A new, damning study published by the Cologne Institute For German Economics confirms what critics of renewable energy feed-in acts have been saying, and quite loudly, all along for years: The poor are getting screwed and the rich are benefiting. Redistribution from bottom to top.
The cost in euro-cents per kw-hr that renewable electricity in Germany has added to the price of electricity. Source: BDEW, 2012
That’s why we at NTZ decided to install solar panels on our home. We prefer being on top, and not always the ones getting screwed. My decision had nothing to do with “rescuing the climate”.
Here are some excerpts of the press release by the Cologne Institute:
Poor households are especially burdened
The redistribution effect of the Renewable Energy Act (EEG) is producing a socially precarious situation, a study by the Cologne Institute For German Economics (IW) has determined. Low income earners are burdened by the extra costs stemming from green electricity just as much as rich households.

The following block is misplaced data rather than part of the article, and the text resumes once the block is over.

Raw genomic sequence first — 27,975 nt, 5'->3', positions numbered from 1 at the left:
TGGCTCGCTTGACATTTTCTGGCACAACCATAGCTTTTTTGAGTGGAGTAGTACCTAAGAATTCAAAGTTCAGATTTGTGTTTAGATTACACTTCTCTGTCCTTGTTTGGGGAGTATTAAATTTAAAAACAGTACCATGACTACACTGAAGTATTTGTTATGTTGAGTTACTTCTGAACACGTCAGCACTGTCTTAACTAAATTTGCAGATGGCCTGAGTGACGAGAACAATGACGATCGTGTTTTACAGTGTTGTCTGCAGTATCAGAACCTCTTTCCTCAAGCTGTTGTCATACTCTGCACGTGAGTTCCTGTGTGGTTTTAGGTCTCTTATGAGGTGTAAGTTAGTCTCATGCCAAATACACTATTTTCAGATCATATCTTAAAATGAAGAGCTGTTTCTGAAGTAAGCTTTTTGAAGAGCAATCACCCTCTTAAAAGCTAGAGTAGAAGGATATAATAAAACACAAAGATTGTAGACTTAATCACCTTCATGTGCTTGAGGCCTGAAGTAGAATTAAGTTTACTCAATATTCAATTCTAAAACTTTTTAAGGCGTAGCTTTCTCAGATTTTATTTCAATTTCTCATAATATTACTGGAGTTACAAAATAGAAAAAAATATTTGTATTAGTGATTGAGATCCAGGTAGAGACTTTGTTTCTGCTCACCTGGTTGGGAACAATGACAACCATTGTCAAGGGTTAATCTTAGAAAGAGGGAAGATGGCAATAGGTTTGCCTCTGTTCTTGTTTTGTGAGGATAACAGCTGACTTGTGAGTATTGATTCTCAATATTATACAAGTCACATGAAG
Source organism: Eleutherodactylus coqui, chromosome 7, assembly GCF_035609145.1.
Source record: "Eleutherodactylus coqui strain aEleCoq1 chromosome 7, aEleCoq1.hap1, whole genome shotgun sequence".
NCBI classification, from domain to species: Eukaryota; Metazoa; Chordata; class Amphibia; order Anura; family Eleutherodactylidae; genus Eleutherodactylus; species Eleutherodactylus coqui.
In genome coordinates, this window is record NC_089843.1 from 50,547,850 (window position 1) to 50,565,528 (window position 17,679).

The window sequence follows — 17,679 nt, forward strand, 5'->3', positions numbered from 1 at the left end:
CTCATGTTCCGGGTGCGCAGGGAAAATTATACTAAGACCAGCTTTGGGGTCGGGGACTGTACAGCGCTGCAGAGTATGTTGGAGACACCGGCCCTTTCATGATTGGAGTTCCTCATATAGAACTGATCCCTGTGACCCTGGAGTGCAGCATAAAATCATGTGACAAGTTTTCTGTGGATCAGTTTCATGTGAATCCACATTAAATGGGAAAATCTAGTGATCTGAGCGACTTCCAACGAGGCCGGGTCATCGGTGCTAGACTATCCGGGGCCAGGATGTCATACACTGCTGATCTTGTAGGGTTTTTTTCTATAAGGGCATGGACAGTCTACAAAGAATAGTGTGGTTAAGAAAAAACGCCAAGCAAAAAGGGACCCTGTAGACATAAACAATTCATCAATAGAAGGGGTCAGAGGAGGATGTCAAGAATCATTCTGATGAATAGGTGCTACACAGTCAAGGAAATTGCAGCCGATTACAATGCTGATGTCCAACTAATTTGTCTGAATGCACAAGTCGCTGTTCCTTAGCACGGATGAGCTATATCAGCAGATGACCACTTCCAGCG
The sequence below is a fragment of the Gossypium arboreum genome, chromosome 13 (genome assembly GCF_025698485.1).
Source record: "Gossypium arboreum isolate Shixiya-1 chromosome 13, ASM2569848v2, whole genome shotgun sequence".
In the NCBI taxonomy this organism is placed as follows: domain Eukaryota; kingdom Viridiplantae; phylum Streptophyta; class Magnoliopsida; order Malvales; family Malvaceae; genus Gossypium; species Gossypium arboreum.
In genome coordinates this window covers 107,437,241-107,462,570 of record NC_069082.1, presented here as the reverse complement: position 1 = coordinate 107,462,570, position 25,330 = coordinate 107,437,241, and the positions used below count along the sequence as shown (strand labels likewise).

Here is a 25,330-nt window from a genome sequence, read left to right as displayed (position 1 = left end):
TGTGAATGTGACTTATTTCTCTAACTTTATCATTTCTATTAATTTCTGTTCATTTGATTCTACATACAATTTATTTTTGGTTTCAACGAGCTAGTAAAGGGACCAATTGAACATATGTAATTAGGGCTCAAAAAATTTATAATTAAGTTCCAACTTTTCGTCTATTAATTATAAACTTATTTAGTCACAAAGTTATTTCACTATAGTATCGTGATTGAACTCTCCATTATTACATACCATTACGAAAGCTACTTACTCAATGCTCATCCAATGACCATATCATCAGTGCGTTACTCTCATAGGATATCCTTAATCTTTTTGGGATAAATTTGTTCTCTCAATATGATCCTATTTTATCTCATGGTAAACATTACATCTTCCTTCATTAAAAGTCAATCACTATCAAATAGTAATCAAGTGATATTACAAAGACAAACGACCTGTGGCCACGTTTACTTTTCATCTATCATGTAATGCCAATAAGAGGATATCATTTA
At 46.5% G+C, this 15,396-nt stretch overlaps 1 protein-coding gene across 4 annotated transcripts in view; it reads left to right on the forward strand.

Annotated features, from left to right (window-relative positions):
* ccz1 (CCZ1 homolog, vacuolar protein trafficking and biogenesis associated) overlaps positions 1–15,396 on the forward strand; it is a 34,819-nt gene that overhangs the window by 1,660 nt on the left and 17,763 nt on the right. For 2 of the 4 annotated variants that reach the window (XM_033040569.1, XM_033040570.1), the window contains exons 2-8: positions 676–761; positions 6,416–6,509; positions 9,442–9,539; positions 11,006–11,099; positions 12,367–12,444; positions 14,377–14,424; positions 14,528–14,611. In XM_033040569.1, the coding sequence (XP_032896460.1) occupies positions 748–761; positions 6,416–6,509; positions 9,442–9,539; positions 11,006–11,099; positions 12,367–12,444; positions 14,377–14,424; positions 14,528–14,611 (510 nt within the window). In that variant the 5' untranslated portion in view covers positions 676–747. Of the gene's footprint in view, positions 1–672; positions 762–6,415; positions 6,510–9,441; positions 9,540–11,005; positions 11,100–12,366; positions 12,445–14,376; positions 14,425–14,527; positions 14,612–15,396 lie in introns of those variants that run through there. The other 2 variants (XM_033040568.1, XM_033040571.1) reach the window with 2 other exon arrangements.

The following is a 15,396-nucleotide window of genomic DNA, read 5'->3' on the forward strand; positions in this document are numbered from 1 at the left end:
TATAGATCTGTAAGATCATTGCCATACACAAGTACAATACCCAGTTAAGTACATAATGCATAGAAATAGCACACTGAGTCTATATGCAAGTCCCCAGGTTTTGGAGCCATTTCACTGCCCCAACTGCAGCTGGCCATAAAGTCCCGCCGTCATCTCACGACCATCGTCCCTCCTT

This is mainly due to the fact that energy consumption changes very little as income rises. That means the financially strained households are significantly more burdened. The planned power price increases will exacerbate this effect even more: The poorest 10% by income have to pay about 1.3% of their income in order to finance the feed-in of renewable energy. With the top 10% by income, they only need to pay 0.2%.
The redistribution effect is further enhanced by the installation of private photovoltaic systems. There are very few solar households among low-wage earners. Among the rich, however, 20% of the households operate a solar power system. In total the approximately 1 million solar households (about 2.5 percent of the more than 40.4 million private households in Germany) received in 2011 a surplus of about 1 billion euros. More than half of this amount flowed to the top three income deciles.”
Summary: When it comes to generating electricity with wind, solar and biogas, it’s the rich, high-income property owners who benefit. The people who end up picking up the tab are the very poor.
It’s no wonder 600,000 households had their power shut off last year because they were unable to pay their electric bills. Welcome to Europe’s compassionate green socialism.